Thursday morning headlines

Stocks on the rise: Encouraging economic news at home is deflecting worries about Greece. Dow is up 60 points.

Jobless claims at 4-year low: Weekly filings were down 13,000, to 348,000, the fourth drop in five weeks. That means fewer layoffs and more hiring. (AP)

State foreclosure activity drops: January's 23 percent decline from a year earlier is the result of fewer default notices, says RealtyTrac. In December and January they averaged fewer than 18,000 a month, compared with more than 28,000 per month from August through November.

Foreclosure flaws in SF: Audit of about 400 recent filings show all kinds of legal violations or suspicious documentation. From the NYT:

The detailed and comprehensive nature of the San Francisco findings suggest how pervasive foreclosure irregularities may be across the nation. The improprieties range from the basic -- a failure to warn borrowers that they were in default on their loans as required by law -- to the arcane. For example, transfers of many loans in the foreclosure files were made by entities that had no right to assign them and institutions took back properties in auctions even though they had not proved ownership.

Disappointing GM earnings: Fourth-quarter profits were below expectations (European operations took a toll), though the numbers for North America looked good. (Reuters)

Greek mishmash: Government officials say that the financial bailout is on track, disputing suggestions of a delay. But European officials want more control over how future aid is spent. From Bloomberg:

Greece's plea for more aid on top of the 110 billion euros awarded in 2010 has stirred recriminations on both sides of Europe's north-south economic divide, with taxpayers in better- off countries rebelling against further handouts. Each day lost brings Greece closer to a March 20 bond redemption when it must make a 14.5 billion-euro payment or become the first country in the euro's 13-year history to default.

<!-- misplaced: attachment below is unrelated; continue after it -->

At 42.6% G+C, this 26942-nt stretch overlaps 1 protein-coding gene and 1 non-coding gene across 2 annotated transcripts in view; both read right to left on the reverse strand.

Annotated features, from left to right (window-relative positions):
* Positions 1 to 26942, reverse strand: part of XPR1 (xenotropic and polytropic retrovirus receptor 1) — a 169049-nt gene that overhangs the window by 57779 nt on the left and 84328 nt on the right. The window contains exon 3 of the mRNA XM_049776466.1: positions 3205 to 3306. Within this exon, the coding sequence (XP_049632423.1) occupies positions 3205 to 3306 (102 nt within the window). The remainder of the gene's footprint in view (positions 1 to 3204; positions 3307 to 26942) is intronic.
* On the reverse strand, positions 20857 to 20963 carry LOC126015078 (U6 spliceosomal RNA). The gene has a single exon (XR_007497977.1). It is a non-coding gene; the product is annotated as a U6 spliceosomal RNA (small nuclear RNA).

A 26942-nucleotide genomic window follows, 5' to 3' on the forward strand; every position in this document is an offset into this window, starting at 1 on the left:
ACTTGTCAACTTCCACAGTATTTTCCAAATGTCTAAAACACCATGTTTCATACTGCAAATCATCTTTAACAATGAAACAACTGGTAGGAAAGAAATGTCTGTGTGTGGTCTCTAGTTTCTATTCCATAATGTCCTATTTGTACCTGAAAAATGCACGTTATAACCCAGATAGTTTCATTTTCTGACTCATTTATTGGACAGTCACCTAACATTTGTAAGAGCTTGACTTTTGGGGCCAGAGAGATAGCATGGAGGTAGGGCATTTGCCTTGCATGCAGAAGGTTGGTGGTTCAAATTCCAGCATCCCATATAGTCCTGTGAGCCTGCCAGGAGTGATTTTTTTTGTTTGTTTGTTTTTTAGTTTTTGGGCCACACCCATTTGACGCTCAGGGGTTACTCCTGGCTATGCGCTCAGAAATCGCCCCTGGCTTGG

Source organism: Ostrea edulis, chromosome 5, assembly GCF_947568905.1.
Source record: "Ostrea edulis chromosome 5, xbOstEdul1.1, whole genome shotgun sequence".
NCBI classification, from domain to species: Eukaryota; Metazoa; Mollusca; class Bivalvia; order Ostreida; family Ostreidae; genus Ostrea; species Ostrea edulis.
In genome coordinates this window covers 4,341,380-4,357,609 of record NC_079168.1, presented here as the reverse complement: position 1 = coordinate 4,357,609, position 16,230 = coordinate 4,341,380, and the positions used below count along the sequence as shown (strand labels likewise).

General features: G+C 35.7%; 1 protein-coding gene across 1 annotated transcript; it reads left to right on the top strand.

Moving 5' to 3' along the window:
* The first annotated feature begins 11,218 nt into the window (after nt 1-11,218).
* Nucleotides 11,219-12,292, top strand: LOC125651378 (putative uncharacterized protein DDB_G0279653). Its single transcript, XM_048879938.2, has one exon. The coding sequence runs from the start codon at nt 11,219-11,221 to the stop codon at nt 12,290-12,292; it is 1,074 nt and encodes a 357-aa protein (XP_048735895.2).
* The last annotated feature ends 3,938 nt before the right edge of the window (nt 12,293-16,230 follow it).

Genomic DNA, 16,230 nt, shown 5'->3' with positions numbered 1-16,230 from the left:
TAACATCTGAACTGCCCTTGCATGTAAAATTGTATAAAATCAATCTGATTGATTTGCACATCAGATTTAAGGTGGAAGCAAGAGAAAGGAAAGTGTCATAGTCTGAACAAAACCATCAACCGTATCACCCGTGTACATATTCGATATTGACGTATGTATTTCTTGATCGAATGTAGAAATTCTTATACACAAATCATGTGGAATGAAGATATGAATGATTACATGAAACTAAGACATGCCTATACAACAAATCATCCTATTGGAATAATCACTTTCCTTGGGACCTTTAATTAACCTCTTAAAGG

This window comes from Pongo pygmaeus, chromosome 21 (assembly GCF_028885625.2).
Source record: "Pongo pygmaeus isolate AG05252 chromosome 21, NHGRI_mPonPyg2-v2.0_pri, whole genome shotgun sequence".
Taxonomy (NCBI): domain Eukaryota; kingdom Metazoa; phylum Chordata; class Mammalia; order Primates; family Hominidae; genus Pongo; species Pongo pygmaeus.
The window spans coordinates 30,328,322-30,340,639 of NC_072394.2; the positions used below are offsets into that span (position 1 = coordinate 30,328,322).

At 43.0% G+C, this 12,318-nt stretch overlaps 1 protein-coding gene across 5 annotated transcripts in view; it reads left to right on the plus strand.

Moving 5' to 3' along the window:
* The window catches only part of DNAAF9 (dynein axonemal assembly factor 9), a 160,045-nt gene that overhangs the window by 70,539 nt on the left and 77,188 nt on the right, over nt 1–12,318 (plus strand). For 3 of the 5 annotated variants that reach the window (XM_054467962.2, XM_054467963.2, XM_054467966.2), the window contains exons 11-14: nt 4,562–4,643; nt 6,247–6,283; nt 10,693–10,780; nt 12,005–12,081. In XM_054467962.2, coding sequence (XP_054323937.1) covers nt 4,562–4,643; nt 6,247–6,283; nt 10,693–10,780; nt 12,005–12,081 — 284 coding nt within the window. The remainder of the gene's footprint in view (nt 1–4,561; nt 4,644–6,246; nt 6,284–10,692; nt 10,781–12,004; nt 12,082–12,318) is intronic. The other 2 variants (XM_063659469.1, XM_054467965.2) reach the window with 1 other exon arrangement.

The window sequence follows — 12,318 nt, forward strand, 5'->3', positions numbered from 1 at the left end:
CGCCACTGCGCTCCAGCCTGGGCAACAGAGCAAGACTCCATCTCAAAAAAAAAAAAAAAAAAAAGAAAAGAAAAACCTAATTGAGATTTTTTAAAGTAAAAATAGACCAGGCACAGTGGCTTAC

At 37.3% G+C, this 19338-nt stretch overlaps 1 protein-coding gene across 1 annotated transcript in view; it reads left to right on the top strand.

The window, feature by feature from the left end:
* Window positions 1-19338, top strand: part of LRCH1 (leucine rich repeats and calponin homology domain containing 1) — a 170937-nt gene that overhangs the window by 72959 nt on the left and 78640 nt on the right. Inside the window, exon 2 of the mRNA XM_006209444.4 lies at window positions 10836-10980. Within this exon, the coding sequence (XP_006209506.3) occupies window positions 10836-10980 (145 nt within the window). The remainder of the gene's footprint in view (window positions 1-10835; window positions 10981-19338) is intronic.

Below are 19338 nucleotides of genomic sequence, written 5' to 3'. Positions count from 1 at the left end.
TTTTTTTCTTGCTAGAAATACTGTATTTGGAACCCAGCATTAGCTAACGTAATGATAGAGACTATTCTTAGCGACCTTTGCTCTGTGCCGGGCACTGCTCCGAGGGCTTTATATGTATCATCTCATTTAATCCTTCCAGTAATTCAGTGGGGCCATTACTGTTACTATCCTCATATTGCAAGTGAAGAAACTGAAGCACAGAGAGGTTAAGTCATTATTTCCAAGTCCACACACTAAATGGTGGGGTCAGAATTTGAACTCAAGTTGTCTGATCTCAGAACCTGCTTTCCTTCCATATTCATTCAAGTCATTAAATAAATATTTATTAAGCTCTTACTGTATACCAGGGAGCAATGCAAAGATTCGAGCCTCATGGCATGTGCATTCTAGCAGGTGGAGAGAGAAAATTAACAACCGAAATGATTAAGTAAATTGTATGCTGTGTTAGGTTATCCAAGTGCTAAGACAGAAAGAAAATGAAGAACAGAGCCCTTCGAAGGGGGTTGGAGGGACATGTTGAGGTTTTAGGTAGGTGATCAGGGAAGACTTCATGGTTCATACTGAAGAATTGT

DreamWorks Animation plans Shanghai production unit: Look for an announcement during this week's L.A. visit by China's presumptive next leader, Vice President Xi Jinping. From the WSJ:

The potential partnership, and Mr. Xi's visit, comes as U.S. trade officials are seeking to resolve a dispute over movies that has essentially been at a stalemate since 2009, when the World Trade Organization sided with the U.S. in ruling that China should open its market to foreign films. The ruling sought to lift a requirement that foreign movies be sold through a government-run monopoly, which allows only around 20 foreign movies a year to be distributed in China, with box-office revenue split between a state-owned distributor and the producer. Additional films may be exhibited under financial terms less favorable to foreign producers.

Xi to visit Port of L.A.: After arriving at LAX this afternoon, he'll tour the China Shipping terminal, which is undergoing a $121 million expansion that will more than double its space at the port. He'll also be at a trade forum on Friday. (CNS)

Mixed-use project in Santa Monica: The $350-million residential and retail development on a 3-acre site formerly owned by Rand Corp. has been in the works for more than six years. From the LAT:

"It's very difficult to finance condos right now," said Bill Witte, president of Related California, a subsidiary of Related. "The reason we were able to is because the financial community saw this correctly as a unique animal." The seaside location is the lure. Santa Monica has some of the most desirable real estate in the region and it is a challenge to get projects approved by local officials.

More by Mark Lacter:
American-US Air settlement with DOJ includes small tweak at LAX
Socal housing market going nowhere fast
Amazon keeps pushing for faster L.A. delivery
Another rugged quarter for Tribune Co. papers
How does Stanford compete with the big boys?
Those awful infographics that promise to explain and only distort
Best to low-ball today's employment report
Further fallout from airport shootings
Crazy opening for Twitter*
Should Twitter be valued at $18 billion?
Recent Economy stories:
Those awful infographics that promise to explain and only distort
Best to low-ball today's employment report
Exit interview with Port of L.A.'s executive director
L.A. developers relying on foreign investors bend a few rules
Holiday shopping: On your marks, get set... spend!

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Mark Lacter
Mark Lacter created the LA Biz Observed blog in 2006. He posted until the day before his death on Nov. 13, 2013.
Mark Lacter, business writer and editor was 59
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